NH Gun Rights Group Might Have Used Wrong Language, but Argued Valid Point

I’m not a big fan of people demonizing the mentally ill as a bulk group. We can talk about legitimate issues involving it, including acknowledging that some mental illnesses can make people dangerous, without being jackwagons about it.

So I take issue with bills like the one in New Hampshire that would basically prohibit anyone who was ever committed to a mental health facility–not all commitments indicate the person is a continuing risk to the public–from owning firearms.

And in defending the right to keep and bear arms, one group used the wrong language to defend the right thing.

Pro-gun rights groups have made a Second Amendment argument against a New Hampshire bill that would stop gun sales to individuals whom a court had found dangerous enough to require commitment to a psychiatric hospital. One speaker warned a House committee at a public hearing last month against limiting the “God-given” right to own a gun.
The New Hampshire Firearms Coalition is reaching out to voters with another argument that mental health advocates – and the bill’s Republican sponsor – say is derogatory: It argues that it is “crazy” and “insane” to address public safety concerns by adding individuals hospitalized in limited circumstances to a do-not-sell list, as House Bill 1711 would.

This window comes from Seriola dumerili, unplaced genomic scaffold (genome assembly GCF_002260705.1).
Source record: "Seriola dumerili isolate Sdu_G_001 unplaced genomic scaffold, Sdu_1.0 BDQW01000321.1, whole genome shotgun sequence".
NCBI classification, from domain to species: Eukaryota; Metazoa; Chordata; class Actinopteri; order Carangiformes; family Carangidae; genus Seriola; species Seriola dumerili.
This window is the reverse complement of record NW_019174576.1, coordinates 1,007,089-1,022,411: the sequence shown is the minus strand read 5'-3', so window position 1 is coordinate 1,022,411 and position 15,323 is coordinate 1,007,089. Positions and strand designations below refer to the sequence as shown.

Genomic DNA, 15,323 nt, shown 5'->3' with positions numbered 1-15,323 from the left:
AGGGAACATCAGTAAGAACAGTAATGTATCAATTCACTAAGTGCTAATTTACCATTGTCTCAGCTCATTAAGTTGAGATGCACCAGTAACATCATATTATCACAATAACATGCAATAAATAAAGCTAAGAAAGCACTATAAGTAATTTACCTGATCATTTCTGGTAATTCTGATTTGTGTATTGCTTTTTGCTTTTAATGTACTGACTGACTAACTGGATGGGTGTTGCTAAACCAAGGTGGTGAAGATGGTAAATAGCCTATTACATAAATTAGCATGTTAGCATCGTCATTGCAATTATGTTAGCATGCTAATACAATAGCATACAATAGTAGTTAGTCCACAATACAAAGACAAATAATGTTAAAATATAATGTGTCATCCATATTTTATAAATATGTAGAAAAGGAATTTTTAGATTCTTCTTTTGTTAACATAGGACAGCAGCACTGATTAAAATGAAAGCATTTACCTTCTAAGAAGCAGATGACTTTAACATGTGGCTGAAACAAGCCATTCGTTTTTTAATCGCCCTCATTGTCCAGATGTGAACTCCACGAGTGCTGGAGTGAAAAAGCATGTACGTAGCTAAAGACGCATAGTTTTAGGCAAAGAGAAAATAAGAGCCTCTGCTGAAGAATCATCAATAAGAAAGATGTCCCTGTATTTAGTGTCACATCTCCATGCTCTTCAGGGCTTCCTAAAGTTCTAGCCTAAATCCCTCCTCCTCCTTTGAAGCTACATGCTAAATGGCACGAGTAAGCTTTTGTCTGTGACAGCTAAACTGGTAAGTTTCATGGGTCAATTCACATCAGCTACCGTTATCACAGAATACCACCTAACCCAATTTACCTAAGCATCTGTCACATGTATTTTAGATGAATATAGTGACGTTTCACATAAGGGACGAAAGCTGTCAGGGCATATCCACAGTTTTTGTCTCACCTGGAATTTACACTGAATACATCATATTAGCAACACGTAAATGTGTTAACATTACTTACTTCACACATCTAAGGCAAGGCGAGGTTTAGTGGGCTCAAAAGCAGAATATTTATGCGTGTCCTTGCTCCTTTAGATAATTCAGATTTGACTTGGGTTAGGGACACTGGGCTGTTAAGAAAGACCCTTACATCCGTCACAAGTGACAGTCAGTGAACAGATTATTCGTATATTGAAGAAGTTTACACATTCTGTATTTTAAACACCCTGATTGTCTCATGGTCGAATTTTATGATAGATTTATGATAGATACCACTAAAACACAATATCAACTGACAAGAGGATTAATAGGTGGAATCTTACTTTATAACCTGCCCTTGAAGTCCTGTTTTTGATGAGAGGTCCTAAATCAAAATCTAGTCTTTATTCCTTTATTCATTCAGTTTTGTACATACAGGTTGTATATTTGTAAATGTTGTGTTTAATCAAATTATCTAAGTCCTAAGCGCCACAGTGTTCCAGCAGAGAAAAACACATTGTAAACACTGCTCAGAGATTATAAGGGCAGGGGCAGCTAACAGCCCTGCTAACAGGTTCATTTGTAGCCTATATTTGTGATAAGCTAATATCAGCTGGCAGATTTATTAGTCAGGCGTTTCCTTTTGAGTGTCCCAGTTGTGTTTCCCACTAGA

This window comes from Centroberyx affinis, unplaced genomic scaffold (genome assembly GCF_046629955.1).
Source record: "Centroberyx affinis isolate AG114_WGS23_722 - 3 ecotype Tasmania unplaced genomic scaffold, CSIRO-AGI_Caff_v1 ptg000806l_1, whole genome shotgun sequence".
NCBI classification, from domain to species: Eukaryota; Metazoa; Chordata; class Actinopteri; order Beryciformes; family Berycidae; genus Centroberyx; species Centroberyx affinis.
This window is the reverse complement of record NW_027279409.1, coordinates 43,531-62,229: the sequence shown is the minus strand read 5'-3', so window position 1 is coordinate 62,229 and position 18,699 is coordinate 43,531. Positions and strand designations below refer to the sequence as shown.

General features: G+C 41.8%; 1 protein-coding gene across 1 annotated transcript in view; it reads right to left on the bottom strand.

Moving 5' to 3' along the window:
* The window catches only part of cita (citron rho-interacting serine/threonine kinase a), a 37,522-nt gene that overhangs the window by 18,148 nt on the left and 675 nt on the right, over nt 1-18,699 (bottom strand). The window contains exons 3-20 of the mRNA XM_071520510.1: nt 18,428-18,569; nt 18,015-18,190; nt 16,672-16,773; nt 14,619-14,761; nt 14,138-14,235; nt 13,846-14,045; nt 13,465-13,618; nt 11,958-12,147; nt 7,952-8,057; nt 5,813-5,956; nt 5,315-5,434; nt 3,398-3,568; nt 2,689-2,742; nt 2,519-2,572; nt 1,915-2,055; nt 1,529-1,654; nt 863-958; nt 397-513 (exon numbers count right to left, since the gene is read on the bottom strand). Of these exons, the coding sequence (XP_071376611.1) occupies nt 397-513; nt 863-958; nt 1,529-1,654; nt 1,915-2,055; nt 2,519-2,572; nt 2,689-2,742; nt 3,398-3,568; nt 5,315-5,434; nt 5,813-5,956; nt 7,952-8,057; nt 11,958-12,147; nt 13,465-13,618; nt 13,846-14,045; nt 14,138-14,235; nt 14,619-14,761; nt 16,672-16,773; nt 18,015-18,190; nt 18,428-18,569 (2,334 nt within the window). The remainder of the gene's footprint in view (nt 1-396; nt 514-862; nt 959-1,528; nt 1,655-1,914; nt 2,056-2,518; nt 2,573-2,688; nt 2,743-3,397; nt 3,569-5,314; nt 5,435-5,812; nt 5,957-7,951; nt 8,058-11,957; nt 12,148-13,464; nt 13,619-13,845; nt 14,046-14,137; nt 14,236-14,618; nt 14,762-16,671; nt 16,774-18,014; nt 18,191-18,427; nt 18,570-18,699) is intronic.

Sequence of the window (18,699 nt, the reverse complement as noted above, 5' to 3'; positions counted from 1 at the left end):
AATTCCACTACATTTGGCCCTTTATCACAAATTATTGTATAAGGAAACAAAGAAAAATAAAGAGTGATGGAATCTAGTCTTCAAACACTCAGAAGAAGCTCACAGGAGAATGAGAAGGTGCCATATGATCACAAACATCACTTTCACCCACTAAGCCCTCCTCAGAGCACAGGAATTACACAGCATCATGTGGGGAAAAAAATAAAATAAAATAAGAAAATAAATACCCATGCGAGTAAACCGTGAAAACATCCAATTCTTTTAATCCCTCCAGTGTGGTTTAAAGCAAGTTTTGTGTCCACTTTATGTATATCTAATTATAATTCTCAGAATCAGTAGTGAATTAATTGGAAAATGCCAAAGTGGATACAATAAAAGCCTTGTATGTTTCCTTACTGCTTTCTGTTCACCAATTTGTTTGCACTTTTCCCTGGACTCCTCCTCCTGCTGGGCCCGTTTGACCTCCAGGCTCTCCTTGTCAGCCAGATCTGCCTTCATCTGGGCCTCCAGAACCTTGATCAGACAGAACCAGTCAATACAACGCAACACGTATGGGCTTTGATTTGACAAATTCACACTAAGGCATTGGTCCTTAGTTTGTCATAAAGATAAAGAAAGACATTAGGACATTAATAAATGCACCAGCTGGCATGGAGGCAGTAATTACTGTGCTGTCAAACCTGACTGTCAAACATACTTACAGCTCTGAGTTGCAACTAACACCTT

The gun rights coalition instead argues that people hospitalized due to mental illness and dangerousness should be detained in the hospital until they are well. Upon release, it says, they should not be kept from buying a gun. 
Rep. Terry Roy, a Deerfield Republican who co-sponsored HB 1711 with House Democratic Rep. David Meuse of Portsmouth, received the flyer, as did his constituents. 
“It was insulting,” said Roy. “It was demeaning to anyone who has a mental illness, which a large portion of our population will at some point.” An estimated 1 in 5 people experiences a mental illness each year. Roy said that once he explained the bill to the couple of constituents who called him, “they were happy.”

Now, a couple of points for clarity. The bill states that for someone to be placed on the prohibited list, their commitment has to conform to 18 U.S.C 922 (g)(4). Per the ATF, that includes all involuntary commitments. In other words, this isn’t putting new people on the prohibited list that wouldn’t be on there under federal law.

So now, the bill isn’t as bad as many people fear or as bad as I thought it would be.

That’s the good news.

However, while I’m less than pleased by “Crazy is as crazy does,” the overall point of people being held until they are well enough to be trusted by society isn’t a novel concept but one I actually tend to agree with. 

I’m not going to language police here, but I do think it was a poor choice of words and if those had been left off, we could really get into the nitty-gritty of the debate we need to have, which is whether or not people who have been treated and declared perfectly safe to return to society should continue to be treated as if they’re a danger. I think the “Crazy is as crazy does” bit just serves to be a huge distraction.

For me, this goes beyond just mental illness but also should include felons. If they’re a danger, they shouldn’t be walking around free.

Yes, this bill may rely on federal definitions and US Code, but that doesn’t make what’s happening at that level remotely right.

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